“Super Bowl” is maybe the silliest name for a sporting event on earth.
What makes the game a bowl? (Bleacher Report traced the completely arbitrary origins.) Were the leaders of professional football in the late 60s so unimaginative that they just lifted nomenclature from the college game? The World Series is at least a series, even if the world has nothing to do with it. Play the game at The Rose Bowl every year if you’re going to keep the dumbo name.
And super? Really? That’s the adjective they decided upon? Even in the late 60s the word super was lame.
Todd: Well, Jim, the game is gonna be really terrific.
Jim: The Terrific Title Game. What do you think, Todd?
Todd: Doesn’t pop, Jim. The name has to pop!
Jim: The Fantastic Football Foray!
Todd: Sounds too much like a burlesque show.
Jim: The Super Bowl? I know it’s lame –
Todd: Nailed it!
This Super Bowl lacks juice. Three reasons:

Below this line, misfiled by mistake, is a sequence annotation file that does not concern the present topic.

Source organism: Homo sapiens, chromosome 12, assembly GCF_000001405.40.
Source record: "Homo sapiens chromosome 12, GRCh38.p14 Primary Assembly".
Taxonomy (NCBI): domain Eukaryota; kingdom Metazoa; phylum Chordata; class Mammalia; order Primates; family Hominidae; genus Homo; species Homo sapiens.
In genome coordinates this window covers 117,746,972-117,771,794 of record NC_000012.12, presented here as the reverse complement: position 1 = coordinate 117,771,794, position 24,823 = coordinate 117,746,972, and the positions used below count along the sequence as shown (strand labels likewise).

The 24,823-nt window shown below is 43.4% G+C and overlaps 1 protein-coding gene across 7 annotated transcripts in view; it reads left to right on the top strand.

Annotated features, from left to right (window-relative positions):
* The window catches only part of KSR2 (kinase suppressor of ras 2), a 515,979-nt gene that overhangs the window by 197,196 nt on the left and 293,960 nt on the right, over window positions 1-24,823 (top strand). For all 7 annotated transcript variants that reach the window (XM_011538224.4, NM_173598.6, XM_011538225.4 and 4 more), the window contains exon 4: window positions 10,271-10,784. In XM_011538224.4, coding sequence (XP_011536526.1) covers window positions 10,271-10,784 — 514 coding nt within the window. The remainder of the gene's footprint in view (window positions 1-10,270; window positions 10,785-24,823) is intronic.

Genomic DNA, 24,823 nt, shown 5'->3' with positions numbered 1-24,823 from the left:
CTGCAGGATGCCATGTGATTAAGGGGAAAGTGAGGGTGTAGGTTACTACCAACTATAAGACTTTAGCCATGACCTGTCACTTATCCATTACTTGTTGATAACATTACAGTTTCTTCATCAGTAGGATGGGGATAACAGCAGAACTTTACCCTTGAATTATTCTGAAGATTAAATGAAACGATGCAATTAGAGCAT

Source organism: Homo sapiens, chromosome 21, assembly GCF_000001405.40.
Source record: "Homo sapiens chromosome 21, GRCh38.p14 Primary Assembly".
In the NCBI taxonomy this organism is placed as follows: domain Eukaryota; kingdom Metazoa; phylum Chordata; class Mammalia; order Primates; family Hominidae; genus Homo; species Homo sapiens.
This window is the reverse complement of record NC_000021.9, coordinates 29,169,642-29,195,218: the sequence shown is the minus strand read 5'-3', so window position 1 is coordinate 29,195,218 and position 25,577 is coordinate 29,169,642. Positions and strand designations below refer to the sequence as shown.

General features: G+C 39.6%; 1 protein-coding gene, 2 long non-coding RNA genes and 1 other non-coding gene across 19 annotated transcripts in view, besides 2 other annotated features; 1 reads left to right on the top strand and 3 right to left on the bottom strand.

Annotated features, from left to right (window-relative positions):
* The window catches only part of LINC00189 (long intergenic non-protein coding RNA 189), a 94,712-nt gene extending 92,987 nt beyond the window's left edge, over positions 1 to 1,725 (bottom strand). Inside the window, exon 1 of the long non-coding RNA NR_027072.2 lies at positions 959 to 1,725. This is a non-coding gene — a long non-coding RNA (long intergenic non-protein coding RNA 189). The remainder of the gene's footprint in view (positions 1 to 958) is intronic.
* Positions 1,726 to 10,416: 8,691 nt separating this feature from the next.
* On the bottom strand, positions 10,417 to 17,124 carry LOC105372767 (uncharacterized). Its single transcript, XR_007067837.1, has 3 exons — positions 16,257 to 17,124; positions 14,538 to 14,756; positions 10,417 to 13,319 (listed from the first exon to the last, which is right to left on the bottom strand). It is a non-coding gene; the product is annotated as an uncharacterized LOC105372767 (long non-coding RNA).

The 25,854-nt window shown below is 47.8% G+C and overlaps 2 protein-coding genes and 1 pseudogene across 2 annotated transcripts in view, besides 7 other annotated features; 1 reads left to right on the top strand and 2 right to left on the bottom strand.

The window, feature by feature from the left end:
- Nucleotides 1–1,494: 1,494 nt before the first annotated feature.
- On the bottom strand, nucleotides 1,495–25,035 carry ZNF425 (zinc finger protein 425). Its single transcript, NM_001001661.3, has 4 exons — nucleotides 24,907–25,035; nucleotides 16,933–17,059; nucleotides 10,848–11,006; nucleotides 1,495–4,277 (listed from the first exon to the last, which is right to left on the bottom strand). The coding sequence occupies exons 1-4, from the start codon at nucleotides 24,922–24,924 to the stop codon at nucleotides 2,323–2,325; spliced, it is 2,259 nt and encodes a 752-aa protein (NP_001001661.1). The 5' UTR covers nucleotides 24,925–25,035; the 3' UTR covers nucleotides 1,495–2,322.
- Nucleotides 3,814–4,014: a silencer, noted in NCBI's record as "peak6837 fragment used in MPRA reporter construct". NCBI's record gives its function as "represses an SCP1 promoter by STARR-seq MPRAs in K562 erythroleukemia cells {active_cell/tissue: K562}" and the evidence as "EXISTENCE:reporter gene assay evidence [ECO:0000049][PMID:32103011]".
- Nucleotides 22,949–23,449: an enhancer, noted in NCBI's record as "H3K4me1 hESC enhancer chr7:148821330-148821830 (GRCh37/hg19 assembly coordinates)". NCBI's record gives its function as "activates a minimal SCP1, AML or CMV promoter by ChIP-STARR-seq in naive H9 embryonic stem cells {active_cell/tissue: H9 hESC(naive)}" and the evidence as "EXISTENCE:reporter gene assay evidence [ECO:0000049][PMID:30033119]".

- The best storyline is something that might happen after the game is over, with Goodell handing things to the New England hierarchy. People actually care about this? I don’t even watch the trophy presentation. And based on the way a majority of Super Bowls have gone, I probably won’t watch the tail end of the fourth quarter.
- This NFL season was awful but the postseason has been a particular kind of grotesque. Outside of Cowboys/Packers, was there even an entertaining game? (Or don’t tell me that thing the Steelers and Chiefs did was entertaining.) As a huge fan of professional football, I’m hoping this season will merely be an anomaly. But I think it’d be foolish to expect this Super Bowl to save the season. Still, one can hope.
- The Falcons. If this were the Cowboys, the game’s juice would be out of control. If this were Aaron Rodgers, the Rodgers v. Brady would make people salivate. But there’s something bland about the Falcons, even though they have the most dynamic offense in the league. I’ll be rooting for them Sunday but if they lose, it’ll take me about seventeen seconds to get over it.